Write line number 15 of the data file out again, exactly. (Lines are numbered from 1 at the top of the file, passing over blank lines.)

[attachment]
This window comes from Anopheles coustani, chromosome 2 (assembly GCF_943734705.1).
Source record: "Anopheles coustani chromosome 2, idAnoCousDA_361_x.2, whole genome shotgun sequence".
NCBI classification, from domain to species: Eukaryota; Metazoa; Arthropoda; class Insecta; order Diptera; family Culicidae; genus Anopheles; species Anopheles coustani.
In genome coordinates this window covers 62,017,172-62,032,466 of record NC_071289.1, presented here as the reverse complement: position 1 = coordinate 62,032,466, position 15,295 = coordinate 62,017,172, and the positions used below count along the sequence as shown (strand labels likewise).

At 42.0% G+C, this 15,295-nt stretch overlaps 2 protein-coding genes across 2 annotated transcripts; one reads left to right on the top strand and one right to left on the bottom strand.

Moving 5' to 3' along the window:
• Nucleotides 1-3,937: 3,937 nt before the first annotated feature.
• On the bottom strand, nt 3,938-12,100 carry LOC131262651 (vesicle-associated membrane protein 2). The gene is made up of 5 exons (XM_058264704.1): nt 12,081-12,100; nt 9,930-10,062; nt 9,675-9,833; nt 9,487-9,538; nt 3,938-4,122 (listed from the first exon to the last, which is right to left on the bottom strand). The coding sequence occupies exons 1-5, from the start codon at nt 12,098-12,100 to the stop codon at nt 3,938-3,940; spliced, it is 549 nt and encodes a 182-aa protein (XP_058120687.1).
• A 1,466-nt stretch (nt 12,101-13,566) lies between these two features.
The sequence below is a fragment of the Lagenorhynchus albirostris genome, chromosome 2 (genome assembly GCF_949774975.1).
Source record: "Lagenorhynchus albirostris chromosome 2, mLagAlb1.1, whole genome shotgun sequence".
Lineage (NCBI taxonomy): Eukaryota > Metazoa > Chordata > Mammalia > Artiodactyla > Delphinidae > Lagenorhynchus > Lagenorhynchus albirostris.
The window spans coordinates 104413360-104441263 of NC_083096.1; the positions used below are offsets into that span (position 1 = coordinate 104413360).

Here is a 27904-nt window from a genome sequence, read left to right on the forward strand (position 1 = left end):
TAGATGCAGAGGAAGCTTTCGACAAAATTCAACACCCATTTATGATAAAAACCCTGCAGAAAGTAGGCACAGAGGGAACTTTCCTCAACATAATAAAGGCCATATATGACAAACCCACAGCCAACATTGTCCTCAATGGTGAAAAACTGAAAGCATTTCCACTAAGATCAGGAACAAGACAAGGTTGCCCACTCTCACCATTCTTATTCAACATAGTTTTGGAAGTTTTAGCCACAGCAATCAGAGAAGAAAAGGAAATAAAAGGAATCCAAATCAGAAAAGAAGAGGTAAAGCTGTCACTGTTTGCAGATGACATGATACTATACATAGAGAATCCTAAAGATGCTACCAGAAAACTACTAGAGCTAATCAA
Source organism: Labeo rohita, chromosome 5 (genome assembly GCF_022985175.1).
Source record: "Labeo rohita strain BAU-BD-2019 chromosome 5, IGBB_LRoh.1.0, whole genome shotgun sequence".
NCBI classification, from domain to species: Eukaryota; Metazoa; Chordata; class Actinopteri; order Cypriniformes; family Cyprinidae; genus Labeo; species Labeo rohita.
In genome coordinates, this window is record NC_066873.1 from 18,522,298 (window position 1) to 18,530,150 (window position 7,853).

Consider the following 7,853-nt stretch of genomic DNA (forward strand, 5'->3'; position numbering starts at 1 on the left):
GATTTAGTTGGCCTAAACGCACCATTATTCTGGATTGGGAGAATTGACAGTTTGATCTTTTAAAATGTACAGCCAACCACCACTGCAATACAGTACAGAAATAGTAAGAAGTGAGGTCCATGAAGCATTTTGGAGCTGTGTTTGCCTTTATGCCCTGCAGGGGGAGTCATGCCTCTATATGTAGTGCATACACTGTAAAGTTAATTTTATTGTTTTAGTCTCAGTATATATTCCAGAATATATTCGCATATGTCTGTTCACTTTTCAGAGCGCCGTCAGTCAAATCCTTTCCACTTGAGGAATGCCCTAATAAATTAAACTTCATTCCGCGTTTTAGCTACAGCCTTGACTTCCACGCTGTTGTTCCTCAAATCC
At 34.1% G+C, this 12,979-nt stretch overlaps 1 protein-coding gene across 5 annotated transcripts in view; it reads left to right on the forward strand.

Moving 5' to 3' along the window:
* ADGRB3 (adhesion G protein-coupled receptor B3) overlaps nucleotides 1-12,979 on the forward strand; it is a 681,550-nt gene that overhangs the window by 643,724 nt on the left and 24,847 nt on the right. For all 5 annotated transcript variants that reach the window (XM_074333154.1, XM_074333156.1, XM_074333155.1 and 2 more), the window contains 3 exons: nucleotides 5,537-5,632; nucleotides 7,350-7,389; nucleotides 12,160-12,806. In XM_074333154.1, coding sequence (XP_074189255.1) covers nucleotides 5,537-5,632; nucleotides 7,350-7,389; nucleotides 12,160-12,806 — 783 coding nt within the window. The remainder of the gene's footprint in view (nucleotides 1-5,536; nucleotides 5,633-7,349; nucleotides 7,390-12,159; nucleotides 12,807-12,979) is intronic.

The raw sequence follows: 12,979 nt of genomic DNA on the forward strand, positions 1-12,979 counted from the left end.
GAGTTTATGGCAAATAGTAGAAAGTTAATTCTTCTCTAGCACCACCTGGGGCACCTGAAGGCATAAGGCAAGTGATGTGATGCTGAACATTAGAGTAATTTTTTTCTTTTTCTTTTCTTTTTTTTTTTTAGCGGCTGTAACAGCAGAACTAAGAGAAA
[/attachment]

TAGATGCAGAGGAAGCTTTCGACAAAATTCAACACCCATTTATGATAAAAACCCTGCAGAAAGTAGGCACAGAGGGAACTTTCCTCAACATAATAAAGGCCATATATGACAAACCCACAGCCAACATTGTCCTCAATGGTGAAAAACTGAAAGCATTTCCACTAAGATCAGGAACAAGACAAGGTTGCCCACTCTCACCATTCTTATTCAACATAGTTTTGGAAGTTTTAGCCACAGCAATCAGAGAAGAAAAGGAAATAAAAGGAATCCAAATCAGAAAAGAAGAGGTAAAGCTGTCACTGTTTGCAGATGACATGATACTATACATAGAGAATCCTAAAGATGCTACCAGAAAACTACTAGAGCTAATCAA